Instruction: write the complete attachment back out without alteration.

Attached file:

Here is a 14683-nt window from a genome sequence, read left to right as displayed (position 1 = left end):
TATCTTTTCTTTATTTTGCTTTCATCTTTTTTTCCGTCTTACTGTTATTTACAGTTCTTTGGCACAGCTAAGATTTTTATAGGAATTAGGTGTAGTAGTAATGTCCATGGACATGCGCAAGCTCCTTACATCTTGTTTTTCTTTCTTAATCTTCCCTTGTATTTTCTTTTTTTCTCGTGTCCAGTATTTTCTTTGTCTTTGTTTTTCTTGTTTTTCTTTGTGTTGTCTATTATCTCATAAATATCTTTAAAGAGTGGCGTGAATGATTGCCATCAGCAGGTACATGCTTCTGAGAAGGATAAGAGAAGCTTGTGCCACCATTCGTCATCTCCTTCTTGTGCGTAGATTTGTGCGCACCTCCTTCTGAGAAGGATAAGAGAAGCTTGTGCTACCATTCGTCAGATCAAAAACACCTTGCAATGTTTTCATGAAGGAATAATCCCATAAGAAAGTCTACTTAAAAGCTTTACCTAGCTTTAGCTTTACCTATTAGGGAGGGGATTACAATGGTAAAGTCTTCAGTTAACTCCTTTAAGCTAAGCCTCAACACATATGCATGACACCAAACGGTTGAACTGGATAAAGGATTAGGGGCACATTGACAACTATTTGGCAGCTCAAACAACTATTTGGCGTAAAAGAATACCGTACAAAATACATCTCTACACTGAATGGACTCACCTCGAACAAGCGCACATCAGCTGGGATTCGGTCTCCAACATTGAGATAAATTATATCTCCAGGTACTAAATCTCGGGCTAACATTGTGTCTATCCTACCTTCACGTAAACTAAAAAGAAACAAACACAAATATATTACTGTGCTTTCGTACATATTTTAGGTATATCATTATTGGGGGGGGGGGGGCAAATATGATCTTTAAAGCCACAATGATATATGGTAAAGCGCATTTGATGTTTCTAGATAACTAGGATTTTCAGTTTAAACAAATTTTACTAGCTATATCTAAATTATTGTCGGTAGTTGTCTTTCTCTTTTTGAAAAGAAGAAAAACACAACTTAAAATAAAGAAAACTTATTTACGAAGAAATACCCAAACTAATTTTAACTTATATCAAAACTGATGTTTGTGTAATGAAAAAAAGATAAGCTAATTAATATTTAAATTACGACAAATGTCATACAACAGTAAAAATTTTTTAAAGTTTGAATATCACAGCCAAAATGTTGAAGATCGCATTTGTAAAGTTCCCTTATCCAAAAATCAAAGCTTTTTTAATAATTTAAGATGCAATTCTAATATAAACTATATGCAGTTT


Here is a 14683-nt window from a genome sequence, read left to right as displayed (position 1 = left end):
TATCTTTTCTTTATTTTGCTTTCATCTTTTTTTCCGTCTTACTGTTATTTACAGTTCTTTGGCACAGCTAAGATTTTTATAGGAATTAGGTGTAGTAGTAATGTCCATGGACATGCGCAAGCTCCTTACATCTTGTTTTTCTTTCTTAATCTTCCCTTGTATTTTCTTTTTTTCTCGTGTCCAGTATTTTCTTTGTCTTTGTTTTTCTTGTTTTTCTTTGTGTTGTCTATTATCTCATAAATATCTTTAAAGAGTGGCGTGAATGATTGCCATCAGCAGGTACATGCTTCTGAGAAGGATAAGAGAAGCTTGTGCCACCATTCGTCATCTCCTTCTTGTGCGTAGATTTGTGCGCACCTCCTTCTGAGAAGGATAAGAGAAGCTTGTGCTACCATTCGTCAGATCAAAAACACCTTGCAATGTTTTCATGAAGGAATAATCCCATAAGAAAGTCTACTTAAAAGCTTTACCTAGCTTTAGCTTTACCTATTAGGGAGGGGATTACAATGGTAAAGTCTTCAGTTAACTCCTTTAAGCTAAGCCTCAACACATATGCATGACACCAAACGGTTGAACTGGATAAAGGATTAGGGGCACATTGACAACTATTTGGCAGCTCAAACAACTATTTGGCGTAAAAGAATACCGTACAAAATACATCTCTACACTGAATGGACTCACCTCGAACAAGCGCACATCAGCTGGGATTCGGTCTCCAACATTGAGATAAATTATATCTCCAGGTACTAAATCTCGGGCTAACATTGTGTCTATCCTACCTTCACGTAAACTAAAAAGAAACAAACACAAATATATTACTGTGCTTTCGTACATATTTTAGGTATATCATTATTGGGGGGGGGGGGGCAAATATGATCTTTAAAGCCACAATGATATATGGTAAAGCGCATTTGATGTTTCTAGATAACTAGGATTTTCAGTTTAAACAAATTTTACTAGCTATATCTAAATTATTGTCGGTAGTTGTCTTTCTCTTTTTGAAAAGAAGAAAAACACAACTTAAAATAAAGAAAACTTATTTACGAAGAAATACCCAAACTAATTTTAACTTATATCAAAACTGATGTTTGTGTAATGAAAAAAAGATAAGCTAATTAATATTTAAATTACGACAAATGTCATACAACAGTAAAAATTTTTTAAAGTTTGAATATCACAGCCAAAATGTTGAAGATCGCATTTGTAAAGTTCCCTTATCCAAAAATCAAAGCTTTTTTAATAATTTAAGATGCAATTCTAATATAAACTATATGCAGTTT